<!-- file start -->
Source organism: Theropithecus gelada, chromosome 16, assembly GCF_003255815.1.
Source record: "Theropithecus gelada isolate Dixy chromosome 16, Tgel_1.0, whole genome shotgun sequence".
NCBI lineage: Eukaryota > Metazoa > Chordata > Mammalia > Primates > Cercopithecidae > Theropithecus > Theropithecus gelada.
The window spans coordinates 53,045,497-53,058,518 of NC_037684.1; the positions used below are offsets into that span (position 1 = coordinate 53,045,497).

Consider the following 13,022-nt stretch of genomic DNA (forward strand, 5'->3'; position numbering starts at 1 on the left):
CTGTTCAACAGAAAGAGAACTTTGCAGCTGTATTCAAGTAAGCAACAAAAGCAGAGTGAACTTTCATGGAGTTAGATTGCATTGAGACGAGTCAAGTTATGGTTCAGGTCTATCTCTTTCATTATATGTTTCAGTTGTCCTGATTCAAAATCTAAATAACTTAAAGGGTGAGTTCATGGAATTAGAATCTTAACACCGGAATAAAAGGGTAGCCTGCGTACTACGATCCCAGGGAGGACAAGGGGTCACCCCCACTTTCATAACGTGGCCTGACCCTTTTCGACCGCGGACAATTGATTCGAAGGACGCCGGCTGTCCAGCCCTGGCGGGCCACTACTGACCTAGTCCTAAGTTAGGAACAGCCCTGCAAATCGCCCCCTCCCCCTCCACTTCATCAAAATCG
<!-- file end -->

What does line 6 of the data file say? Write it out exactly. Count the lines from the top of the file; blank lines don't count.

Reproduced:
CTGTTCAACAGAAAGAGAACTTTGCAGCTGTATTCAAGTAAGCAACAAAAGCAGAGTGAACTTTCATGGAGTTAGATTGCATTGAGACGAGTCAAGTTATGGTTCAGGTCTATCTCTTTCATTATATGTTTCAGTTGTCCTGATTCAAAATCTAAATAACTTAAAGGGTGAGTTCATGGAATTAGAATCTTAACACCGGAATAAAAGGGTAGCCTGCGTACTACGATCCCAGGGAGGACAAGGGGTCACCCCCACTTTCATAACGTGGCCTGACCCTTTTCGACCGCGGACAATTGATTCGAAGGACGCCGGCTGTCCAGCCCTGGCGGGCCACTACTGACCTAGTCCTAAGTTAGGAACAGCCCTGCAAATCGCCCCCTCCCCCTCCACTTCATCAAAATCG